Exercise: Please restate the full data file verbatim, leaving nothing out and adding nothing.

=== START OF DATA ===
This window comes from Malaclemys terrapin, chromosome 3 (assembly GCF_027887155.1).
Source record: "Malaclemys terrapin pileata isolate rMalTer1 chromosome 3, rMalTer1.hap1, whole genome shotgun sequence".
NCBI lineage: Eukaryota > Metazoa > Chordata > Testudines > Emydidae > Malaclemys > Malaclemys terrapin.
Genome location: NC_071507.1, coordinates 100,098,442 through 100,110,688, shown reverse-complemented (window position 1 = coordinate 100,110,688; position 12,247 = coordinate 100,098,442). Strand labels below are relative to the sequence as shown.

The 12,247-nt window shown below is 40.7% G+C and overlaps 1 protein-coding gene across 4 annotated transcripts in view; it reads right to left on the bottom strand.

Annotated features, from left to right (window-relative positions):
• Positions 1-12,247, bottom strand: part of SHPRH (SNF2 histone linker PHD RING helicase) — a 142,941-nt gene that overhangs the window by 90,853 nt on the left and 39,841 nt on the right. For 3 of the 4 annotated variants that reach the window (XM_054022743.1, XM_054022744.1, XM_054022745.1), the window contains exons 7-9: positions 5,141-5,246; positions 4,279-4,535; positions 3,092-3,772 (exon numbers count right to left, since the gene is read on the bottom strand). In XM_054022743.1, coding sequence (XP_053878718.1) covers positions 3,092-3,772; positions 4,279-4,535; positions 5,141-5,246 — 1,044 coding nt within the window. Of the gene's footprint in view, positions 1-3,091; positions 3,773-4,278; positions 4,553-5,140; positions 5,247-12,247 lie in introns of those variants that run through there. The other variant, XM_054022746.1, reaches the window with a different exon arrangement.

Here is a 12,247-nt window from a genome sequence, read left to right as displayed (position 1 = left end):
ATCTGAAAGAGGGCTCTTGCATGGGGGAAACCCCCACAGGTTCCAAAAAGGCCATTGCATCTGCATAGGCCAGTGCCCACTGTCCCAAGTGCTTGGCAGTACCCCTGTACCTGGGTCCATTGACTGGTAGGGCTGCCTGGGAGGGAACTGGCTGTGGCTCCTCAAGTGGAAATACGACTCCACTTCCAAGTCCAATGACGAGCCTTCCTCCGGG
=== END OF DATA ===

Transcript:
This window comes from Malaclemys terrapin, chromosome 3 (assembly GCF_027887155.1).
Source record: "Malaclemys terrapin pileata isolate rMalTer1 chromosome 3, rMalTer1.hap1, whole genome shotgun sequence".
NCBI lineage: Eukaryota > Metazoa > Chordata > Testudines > Emydidae > Malaclemys > Malaclemys terrapin.
Genome location: NC_071507.1, coordinates 100,098,442 through 100,110,688, shown reverse-complemented (window position 1 = coordinate 100,110,688; position 12,247 = coordinate 100,098,442). Strand labels below are relative to the sequence as shown.

The 12,247-nt window shown below is 40.7% G+C and overlaps 1 protein-coding gene across 4 annotated transcripts in view; it reads right to left on the bottom strand.

Annotated features, from left to right (window-relative positions):
• Positions 1-12,247, bottom strand: part of SHPRH (SNF2 histone linker PHD RING helicase) — a 142,941-nt gene that overhangs the window by 90,853 nt on the left and 39,841 nt on the right. For 3 of the 4 annotated variants that reach the window (XM_054022743.1, XM_054022744.1, XM_054022745.1), the window contains exons 7-9: positions 5,141-5,246; positions 4,279-4,535; positions 3,092-3,772 (exon numbers count right to left, since the gene is read on the bottom strand). In XM_054022743.1, coding sequence (XP_053878718.1) covers positions 3,092-3,772; positions 4,279-4,535; positions 5,141-5,246 — 1,044 coding nt within the window. Of the gene's footprint in view, positions 1-3,091; positions 3,773-4,278; positions 4,553-5,140; positions 5,247-12,247 lie in introns of those variants that run through there. The other variant, XM_054022746.1, reaches the window with a different exon arrangement.

Here is a 12,247-nt window from a genome sequence, read left to right as displayed (position 1 = left end):
ATCTGAAAGAGGGCTCTTGCATGGGGGAAACCCCCACAGGTTCCAAAAAGGCCATTGCATCTGCATAGGCCAGTGCCCACTGTCCCAAGTGCTTGGCAGTACCCCTGTACCTGGGTCCATTGACTGGTAGGGCTGCCTGGGAGGGAACTGGCTGTGGCTCCTCAAGTGGAAATACGACTCCACTTCCAAGTCCAATGACGAGCCTTCCTCCGGG